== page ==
243 Miles Above the Earth’s Surface
“I am so sorry.”
What did Vitaly mean by that? As the sole American astronaut on the International Space Station, U.S. Air Force Colonel Rick Farmer was used to being the target of the Russian crew’s practical jokes. The most recent had involved their sewing him shut inside his sleeping bag and then wide-casting his reaction for the whole net to see.
Now, that had been funny. But this was outside. Different rules when you’re floating outside, only a thin tether keeping you hooked to the station.
The odd thing was that Cosmonaut Vitaly Simakov’s voice had been unaccompanied by his usual booming laugh.
Farmer rechecked his tether, more for mental reassurance than any need. It had been twenty-four minutes since he’d been able to raise Vitaly or anyone else in the station on his suit’s radio. That message was the last Farmer had heard from the mission commander after he’d made his way out of the station to repair the fluky number four solar panel. Even Houston was offline. He chalked up the silence to another one of those technical problems that made daily life in space so difficult, rather than the romance NASA still spun for the media.
With a PhD from Caltech in systems engineering and over four thousand flight hours in everything from T-38 trainers to F-22 stealth fighter jets, Farmer knew that big, complicated things sometimes just did not work as they were supposed to. He remembered the time his twin boys had played around with his flight gear on the eve of his first deployment to Afghanistan, half a lifetime ago. “Daddy needs a helmet because sometimes his job can be really hard.” He hadn’t told them that in his line of work, the mundane stuff was the hardest.
Farmer approached the hatch to reenter the space station.
“Farmer, validate. Open hatch,” he commanded the system.
He said it again, emphasizing each word this time to allow the voice-recognition software to lock on.
“Farmer. Validate. Open. Hatch.”
It was as if the system couldn’t hear him.
He reached for the manual override and lifted the cover that protected the emergency-open button. Well, he thought as he pressed it, this was fast on its way to becoming one.
He pressed again, harder, the force of his fingers against the bright red button pushing him backward in the weightless environment of space. If he hadn’t been tethered to the station, that push would have sent him spinning off at a rate of ten feet per second on a trajectory toward Jupiter.
Nothing. What the hell?
The outside of his visor was gold-coated, the world’s costliest sunglasses. Inside was an array of computer displays projecting everything from his location to the suit’s internal temperature.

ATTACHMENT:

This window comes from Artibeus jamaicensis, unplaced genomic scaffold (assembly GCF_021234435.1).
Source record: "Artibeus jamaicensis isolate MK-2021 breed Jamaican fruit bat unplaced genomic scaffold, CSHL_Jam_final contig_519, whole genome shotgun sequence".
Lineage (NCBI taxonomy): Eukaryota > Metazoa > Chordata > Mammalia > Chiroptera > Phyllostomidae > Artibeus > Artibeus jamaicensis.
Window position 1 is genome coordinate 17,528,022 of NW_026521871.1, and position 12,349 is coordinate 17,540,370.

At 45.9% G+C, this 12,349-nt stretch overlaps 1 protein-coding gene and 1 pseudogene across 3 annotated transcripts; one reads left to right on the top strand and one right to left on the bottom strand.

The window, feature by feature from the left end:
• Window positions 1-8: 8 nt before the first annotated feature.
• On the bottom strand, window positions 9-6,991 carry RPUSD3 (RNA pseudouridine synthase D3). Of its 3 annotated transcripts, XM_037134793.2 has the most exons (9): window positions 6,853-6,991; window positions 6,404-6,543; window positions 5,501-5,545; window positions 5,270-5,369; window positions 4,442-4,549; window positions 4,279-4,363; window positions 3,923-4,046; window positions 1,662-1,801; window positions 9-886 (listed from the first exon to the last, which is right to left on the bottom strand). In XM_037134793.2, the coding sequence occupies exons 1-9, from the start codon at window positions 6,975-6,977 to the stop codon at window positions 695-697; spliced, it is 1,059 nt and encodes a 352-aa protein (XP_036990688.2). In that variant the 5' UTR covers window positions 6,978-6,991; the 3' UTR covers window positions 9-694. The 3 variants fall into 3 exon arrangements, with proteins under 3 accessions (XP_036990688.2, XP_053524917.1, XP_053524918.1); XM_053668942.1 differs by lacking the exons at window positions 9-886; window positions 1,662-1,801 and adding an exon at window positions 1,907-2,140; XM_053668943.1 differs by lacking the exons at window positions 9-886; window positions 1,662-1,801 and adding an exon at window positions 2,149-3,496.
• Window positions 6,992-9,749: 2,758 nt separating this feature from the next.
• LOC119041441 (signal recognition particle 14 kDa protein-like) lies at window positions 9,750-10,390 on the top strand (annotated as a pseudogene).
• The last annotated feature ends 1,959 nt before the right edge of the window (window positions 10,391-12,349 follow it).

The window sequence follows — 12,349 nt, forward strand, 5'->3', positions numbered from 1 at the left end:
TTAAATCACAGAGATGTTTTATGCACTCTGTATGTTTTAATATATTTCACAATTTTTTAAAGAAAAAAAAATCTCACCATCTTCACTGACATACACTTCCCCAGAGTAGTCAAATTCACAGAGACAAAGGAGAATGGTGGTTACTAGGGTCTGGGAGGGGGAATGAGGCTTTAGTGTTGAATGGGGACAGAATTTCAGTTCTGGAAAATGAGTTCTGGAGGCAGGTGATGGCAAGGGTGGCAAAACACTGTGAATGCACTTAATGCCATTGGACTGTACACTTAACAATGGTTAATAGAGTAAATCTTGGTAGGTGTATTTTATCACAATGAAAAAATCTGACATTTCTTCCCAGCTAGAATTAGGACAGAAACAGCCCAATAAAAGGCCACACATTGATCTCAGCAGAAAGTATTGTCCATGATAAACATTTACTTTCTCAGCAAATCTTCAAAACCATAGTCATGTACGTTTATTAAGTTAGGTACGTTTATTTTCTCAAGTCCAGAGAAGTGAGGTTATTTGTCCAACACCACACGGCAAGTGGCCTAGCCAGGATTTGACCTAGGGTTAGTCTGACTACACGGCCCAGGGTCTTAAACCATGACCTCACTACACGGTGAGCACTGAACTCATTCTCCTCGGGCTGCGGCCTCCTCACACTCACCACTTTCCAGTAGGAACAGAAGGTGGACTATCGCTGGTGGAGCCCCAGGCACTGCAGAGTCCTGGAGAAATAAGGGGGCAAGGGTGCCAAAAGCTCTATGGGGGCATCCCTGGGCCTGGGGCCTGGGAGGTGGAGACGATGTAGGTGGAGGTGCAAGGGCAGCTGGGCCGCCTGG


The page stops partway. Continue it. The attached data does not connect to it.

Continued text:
Farmer couldn’t help noticing the red light flashing in the corner, as if he needed the computer to inform him that his heart rate was spiking. He paused to center himself with a deep breath, looking down at the sweeping span of blue beneath. He tried to ignore the black void ringing Earth, which seemed to widen menacingly. After half a minute of steady breathing from his core, just like the NASA yoga instructor back in Houston had taught him, he stared hard at the door, willing it to open.
He tried the button again, and then again. Nothing.
He reached down for his HEXPANDO.¹ The expanding-head hexagonal tool had been designed by NASA’s engineers to remove or install socket-head cap screws in hard-to-reach places. It was a glorified wrench.
The instructions explicitly said that the HEXPANDO was “not intended for application of torque.”
Farmer banged the HEXPANDO on the hatch. He couldn’t hear any sound in the vacuum of space, but the pounding might resonate within the station’s artificial atmosphere on the other side of the hatch.
Then a hiss of static and Farmer’s radio came back to life.
“Vitaly, you hear me? I was getting worried there. The comms are on the fritz again, and now the damn voice-command systems on the hatch aren’t working,” said Farmer. “Tell Gennady I am going to send him back to trade school in Siberia. His repair job yesterday actually broke everything. I need you to open manually from the inside.”
“I cannot. It is no longer my decision,” said Vitaly, his voice somber.
“Say again?” said Farmer. The red heart light pulsed just outside his field of vision, as if Mars were suddenly blinking over his shoulder.
“I am no longer authorized to open hatch,” said Vitaly.
“Authorized? What does that mean? Get Houston, we are going to sort this out,” said Farmer.
“Goodbye, my friend. I am truly sorry. It is orders,” said Vitaly.
“I’ve got an order for you. Open the fucking hatch!” said Farmer.
The soft pulse of static that followed was the last sound Farmer would hear.
After five minutes of pounding on the hatch, Farmer turned from the station to stare down at the Earth beneath his feet. He could make out the Asian landmass wreathed in a white shroud, the cloud of smog stretching from Beijing² southward toward Shanghai.
How much time did he have? The red light’s urgent flashing indicated spiking respiration. He tried to calm himself by running calculations in his head of the Earth’s rate of turn, the station’s velocity, and his remaining oxygen. Would it be enough time for the Eastern Seaboard to come into view? His wife and grown boys were vacationing on Cape Cod, and he wanted to look down at them one last time.